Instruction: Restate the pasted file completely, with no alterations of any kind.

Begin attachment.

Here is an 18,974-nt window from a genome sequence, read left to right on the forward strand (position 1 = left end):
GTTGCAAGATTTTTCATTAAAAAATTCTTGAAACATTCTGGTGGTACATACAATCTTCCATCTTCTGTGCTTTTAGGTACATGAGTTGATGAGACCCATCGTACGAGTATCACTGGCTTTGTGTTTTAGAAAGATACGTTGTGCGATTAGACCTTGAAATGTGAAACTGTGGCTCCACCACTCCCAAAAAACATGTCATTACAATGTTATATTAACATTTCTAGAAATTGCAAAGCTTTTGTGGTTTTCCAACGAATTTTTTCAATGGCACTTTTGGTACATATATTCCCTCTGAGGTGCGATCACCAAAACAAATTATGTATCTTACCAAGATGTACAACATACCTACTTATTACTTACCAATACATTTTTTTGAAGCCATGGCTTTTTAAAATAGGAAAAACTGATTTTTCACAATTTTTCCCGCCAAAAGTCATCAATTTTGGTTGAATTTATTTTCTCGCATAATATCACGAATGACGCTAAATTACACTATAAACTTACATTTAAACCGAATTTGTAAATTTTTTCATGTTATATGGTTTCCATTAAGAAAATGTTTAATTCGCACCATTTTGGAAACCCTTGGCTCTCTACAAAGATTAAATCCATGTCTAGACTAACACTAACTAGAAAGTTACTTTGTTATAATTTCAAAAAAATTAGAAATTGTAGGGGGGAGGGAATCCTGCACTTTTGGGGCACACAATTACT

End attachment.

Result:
Here is an 18,974-nt window from a genome sequence, read left to right on the forward strand (position 1 = left end):
GTTGCAAGATTTTTCATTAAAAAATTCTTGAAACATTCTGGTGGTACATACAATCTTCCATCTTCTGTGCTTTTAGGTACATGAGTTGATGAGACCCATCGTACGAGTATCACTGGCTTTGTGTTTTAGAAAGATACGTTGTGCGATTAGACCTTGAAATGTGAAACTGTGGCTCCACCACTCCCAAAAAACATGTCATTACAATGTTATATTAACATTTCTAGAAATTGCAAAGCTTTTGTGGTTTTCCAACGAATTTTTTCAATGGCACTTTTGGTACATATATTCCCTCTGAGGTGCGATCACCAAAACAAATTATGTATCTTACCAAGATGTACAACATACCTACTTATTACTTACCAATACATTTTTTTGAAGCCATGGCTTTTTAAAATAGGAAAAACTGATTTTTCACAATTTTTCCCGCCAAAAGTCATCAATTTTGGTTGAATTTATTTTCTCGCATAATATCACGAATGACGCTAAATTACACTATAAACTTACATTTAAACCGAATTTGTAAATTTTTTCATGTTATATGGTTTCCATTAAGAAAATGTTTAATTCGCACCATTTTGGAAACCCTTGGCTCTCTACAAAGATTAAATCCATGTCTAGACTAACACTAACTAGAAAGTTACTTTGTTATAATTTCAAAAAAATTAGAAATTGTAGGGGGGAGGGAATCCTGCACTTTTGGGGCACACAATTACT